The Weston A. Price Foundation shared this video today, and I thought I would pass it along, as well. It’s so important to really understand what creates fat, instead of simply relying on others to provide the information for you – if for no other reason than most sources are wrong!

This short video gives the clear cut, factual story of what caused the American obesity epidemic, heart disease, and our overwhelming fear of healthy fats. It’s amazing how many studies are our there that use false data, and the fact that everyone buys into it!

“PattyCakes” Biscuits for the Holidays

This Holiday season is the first in which my family will be attempting to make everything from scratch, using whole ingredients. Thanksgiving was a trial of sorts, taking many recipes we had always used, and tweaking them to be more nourishing. That, and finding completely new alternatives for store-bought items of the past.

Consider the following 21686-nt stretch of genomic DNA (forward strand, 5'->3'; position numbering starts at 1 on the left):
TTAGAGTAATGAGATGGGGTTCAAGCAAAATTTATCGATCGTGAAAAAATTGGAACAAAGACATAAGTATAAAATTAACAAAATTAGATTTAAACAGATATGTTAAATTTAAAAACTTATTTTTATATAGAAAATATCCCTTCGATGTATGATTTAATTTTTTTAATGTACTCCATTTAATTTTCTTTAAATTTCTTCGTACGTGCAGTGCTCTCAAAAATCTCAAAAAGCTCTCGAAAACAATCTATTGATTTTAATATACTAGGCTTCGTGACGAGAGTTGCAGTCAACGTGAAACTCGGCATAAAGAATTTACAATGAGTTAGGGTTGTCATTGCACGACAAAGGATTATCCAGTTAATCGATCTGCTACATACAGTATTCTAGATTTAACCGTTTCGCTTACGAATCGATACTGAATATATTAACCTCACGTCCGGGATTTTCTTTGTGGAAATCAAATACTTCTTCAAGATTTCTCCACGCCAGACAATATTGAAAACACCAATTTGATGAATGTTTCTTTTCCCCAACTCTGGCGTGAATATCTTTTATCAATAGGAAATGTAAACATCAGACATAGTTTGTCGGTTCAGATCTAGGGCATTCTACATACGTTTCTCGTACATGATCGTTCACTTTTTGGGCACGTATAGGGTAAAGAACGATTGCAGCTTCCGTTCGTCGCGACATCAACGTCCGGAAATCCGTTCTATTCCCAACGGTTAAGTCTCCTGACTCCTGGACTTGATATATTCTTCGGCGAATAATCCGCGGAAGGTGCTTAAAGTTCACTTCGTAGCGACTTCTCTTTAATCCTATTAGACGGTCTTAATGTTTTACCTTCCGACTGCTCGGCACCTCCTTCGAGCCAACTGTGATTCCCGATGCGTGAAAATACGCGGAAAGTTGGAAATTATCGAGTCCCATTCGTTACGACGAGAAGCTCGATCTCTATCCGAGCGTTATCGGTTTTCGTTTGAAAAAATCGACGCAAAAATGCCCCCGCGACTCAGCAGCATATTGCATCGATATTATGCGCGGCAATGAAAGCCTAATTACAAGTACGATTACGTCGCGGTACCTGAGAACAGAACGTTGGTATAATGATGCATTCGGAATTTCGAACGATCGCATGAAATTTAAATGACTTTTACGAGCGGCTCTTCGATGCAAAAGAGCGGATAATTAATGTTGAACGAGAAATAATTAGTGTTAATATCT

One of these beloved staples that would not be making an appearance on our table this year were Brown and Serve rolls. You know the kind…they come in a pack of twelve, and have two slats down the top, allowing you to pull them apart once they are baked. But news travels fast in a small family, and when the low murmur grew to a roar, I realized that the Holidays wouldn’t be complete without something to sop up the gravy with. Coming up with a bread that would be healthy for us, while also not tasting like a brick, was a challenge for me…I had never baked bread! Queue the PattyCakes. Read more

Milk That Will Keep You Healthy, and Your Wallet Fat

You know the argument. “I would eat healthier, but it’s just too expensive.” I’ve heard it countless times myself, usually when touting the benefits of a “Real Food” diet. Perhaps the person you’re speaking to doesn’t go to the extreme of defending the McDonald’s Value Menu, but they will most likely talk about the price of grass-fed meats and organic vegetables compared with mass-grocery items.